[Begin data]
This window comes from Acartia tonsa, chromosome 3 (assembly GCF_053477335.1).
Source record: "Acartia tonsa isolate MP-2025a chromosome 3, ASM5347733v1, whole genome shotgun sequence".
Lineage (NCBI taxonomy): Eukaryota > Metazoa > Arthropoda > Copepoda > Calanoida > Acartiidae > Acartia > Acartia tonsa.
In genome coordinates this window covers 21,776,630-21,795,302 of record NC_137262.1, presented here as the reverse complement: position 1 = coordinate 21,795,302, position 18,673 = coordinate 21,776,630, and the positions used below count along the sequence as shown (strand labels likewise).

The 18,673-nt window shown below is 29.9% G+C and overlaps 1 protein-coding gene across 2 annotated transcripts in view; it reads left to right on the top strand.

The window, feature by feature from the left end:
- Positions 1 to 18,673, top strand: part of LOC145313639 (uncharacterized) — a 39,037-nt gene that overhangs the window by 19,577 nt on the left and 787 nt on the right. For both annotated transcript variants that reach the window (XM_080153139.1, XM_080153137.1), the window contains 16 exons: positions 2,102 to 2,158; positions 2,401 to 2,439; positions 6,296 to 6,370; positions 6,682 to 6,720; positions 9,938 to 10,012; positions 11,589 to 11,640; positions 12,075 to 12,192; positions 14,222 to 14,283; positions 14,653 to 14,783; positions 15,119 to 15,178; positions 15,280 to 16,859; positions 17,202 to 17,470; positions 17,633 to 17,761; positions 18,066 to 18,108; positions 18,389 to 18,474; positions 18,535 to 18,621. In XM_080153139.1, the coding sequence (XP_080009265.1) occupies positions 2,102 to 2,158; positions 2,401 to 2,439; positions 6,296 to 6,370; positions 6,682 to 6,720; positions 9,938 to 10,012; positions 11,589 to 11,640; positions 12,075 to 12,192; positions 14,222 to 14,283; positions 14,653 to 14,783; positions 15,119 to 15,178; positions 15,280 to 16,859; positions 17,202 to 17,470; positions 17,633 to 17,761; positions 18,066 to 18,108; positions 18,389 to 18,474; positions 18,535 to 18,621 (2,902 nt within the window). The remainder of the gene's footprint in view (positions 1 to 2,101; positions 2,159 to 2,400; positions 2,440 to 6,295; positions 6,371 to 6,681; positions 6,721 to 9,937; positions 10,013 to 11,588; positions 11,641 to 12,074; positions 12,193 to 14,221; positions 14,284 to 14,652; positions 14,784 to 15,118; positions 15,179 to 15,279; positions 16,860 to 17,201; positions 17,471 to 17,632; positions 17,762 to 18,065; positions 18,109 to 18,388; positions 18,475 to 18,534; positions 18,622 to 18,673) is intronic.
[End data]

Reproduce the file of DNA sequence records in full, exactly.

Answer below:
This window comes from Acartia tonsa, chromosome 3 (assembly GCF_053477335.1).
Source record: "Acartia tonsa isolate MP-2025a chromosome 3, ASM5347733v1, whole genome shotgun sequence".
Lineage (NCBI taxonomy): Eukaryota > Metazoa > Arthropoda > Copepoda > Calanoida > Acartiidae > Acartia > Acartia tonsa.
In genome coordinates this window covers 21,776,630-21,795,302 of record NC_137262.1, presented here as the reverse complement: position 1 = coordinate 21,795,302, position 18,673 = coordinate 21,776,630, and the positions used below count along the sequence as shown (strand labels likewise).

The 18,673-nt window shown below is 29.9% G+C and overlaps 1 protein-coding gene across 2 annotated transcripts in view; it reads left to right on the top strand.

The window, feature by feature from the left end:
- Positions 1 to 18,673, top strand: part of LOC145313639 (uncharacterized) — a 39,037-nt gene that overhangs the window by 19,577 nt on the left and 787 nt on the right. For both annotated transcript variants that reach the window (XM_080153139.1, XM_080153137.1), the window contains 16 exons: positions 2,102 to 2,158; positions 2,401 to 2,439; positions 6,296 to 6,370; positions 6,682 to 6,720; positions 9,938 to 10,012; positions 11,589 to 11,640; positions 12,075 to 12,192; positions 14,222 to 14,283; positions 14,653 to 14,783; positions 15,119 to 15,178; positions 15,280 to 16,859; positions 17,202 to 17,470; positions 17,633 to 17,761; positions 18,066 to 18,108; positions 18,389 to 18,474; positions 18,535 to 18,621. In XM_080153139.1, the coding sequence (XP_080009265.1) occupies positions 2,102 to 2,158; positions 2,401 to 2,439; positions 6,296 to 6,370; positions 6,682 to 6,720; positions 9,938 to 10,012; positions 11,589 to 11,640; positions 12,075 to 12,192; positions 14,222 to 14,283; positions 14,653 to 14,783; positions 15,119 to 15,178; positions 15,280 to 16,859; positions 17,202 to 17,470; positions 17,633 to 17,761; positions 18,066 to 18,108; positions 18,389 to 18,474; positions 18,535 to 18,621 (2,902 nt within the window). The remainder of the gene's footprint in view (positions 1 to 2,101; positions 2,159 to 2,400; positions 2,440 to 6,295; positions 6,371 to 6,681; positions 6,721 to 9,937; positions 10,013 to 11,588; positions 11,641 to 12,074; positions 12,193 to 14,221; positions 14,284 to 14,652; positions 14,784 to 15,118; positions 15,179 to 15,279; positions 16,860 to 17,201; positions 17,471 to 17,632; positions 17,762 to 18,065; positions 18,109 to 18,388; positions 18,475 to 18,534; positions 18,622 to 18,673) is intronic.